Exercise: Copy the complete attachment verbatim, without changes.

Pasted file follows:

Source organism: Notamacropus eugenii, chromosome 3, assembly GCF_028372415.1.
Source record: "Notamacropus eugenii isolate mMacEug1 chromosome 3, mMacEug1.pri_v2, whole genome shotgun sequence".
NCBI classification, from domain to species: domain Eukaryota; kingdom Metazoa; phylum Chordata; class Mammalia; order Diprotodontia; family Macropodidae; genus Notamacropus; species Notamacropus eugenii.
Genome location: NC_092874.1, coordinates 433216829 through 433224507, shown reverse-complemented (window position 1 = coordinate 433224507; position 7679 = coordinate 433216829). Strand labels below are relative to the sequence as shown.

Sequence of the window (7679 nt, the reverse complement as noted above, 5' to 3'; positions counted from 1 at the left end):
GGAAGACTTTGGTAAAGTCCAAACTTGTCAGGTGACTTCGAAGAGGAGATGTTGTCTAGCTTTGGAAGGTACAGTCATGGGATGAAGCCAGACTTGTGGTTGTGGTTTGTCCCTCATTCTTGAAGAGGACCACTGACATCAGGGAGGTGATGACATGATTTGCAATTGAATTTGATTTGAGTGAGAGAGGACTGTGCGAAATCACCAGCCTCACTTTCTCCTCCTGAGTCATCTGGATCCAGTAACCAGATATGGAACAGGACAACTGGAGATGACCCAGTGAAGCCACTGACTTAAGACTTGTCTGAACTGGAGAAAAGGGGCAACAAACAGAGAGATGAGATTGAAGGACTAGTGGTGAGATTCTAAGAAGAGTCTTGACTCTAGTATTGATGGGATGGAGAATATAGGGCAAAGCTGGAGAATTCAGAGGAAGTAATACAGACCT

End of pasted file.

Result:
Source organism: Notamacropus eugenii, chromosome 3, assembly GCF_028372415.1.
Source record: "Notamacropus eugenii isolate mMacEug1 chromosome 3, mMacEug1.pri_v2, whole genome shotgun sequence".
NCBI classification, from domain to species: domain Eukaryota; kingdom Metazoa; phylum Chordata; class Mammalia; order Diprotodontia; family Macropodidae; genus Notamacropus; species Notamacropus eugenii.
Genome location: NC_092874.1, coordinates 433216829 through 433224507, shown reverse-complemented (window position 1 = coordinate 433224507; position 7679 = coordinate 433216829). Strand labels below are relative to the sequence as shown.

Sequence of the window (7679 nt, the reverse complement as noted above, 5' to 3'; positions counted from 1 at the left end):
GGAAGACTTTGGTAAAGTCCAAACTTGTCAGGTGACTTCGAAGAGGAGATGTTGTCTAGCTTTGGAAGGTACAGTCATGGGATGAAGCCAGACTTGTGGTTGTGGTTTGTCCCTCATTCTTGAAGAGGACCACTGACATCAGGGAGGTGATGACATGATTTGCAATTGAATTTGATTTGAGTGAGAGAGGACTGTGCGAAATCACCAGCCTCACTTTCTCCTCCTGAGTCATCTGGATCCAGTAACCAGATATGGAACAGGACAACTGGAGATGACCCAGTGAAGCCACTGACTTAAGACTTGTCTGAACTGGAGAAAAGGGGCAACAAACAGAGAGATGAGATTGAAGGACTAGTGGTGAGATTCTAAGAAGAGTCTTGACTCTAGTATTGATGGGATGGAGAATATAGGGCAAAGCTGGAGAATTCAGAGGAAGTAATACAGACCT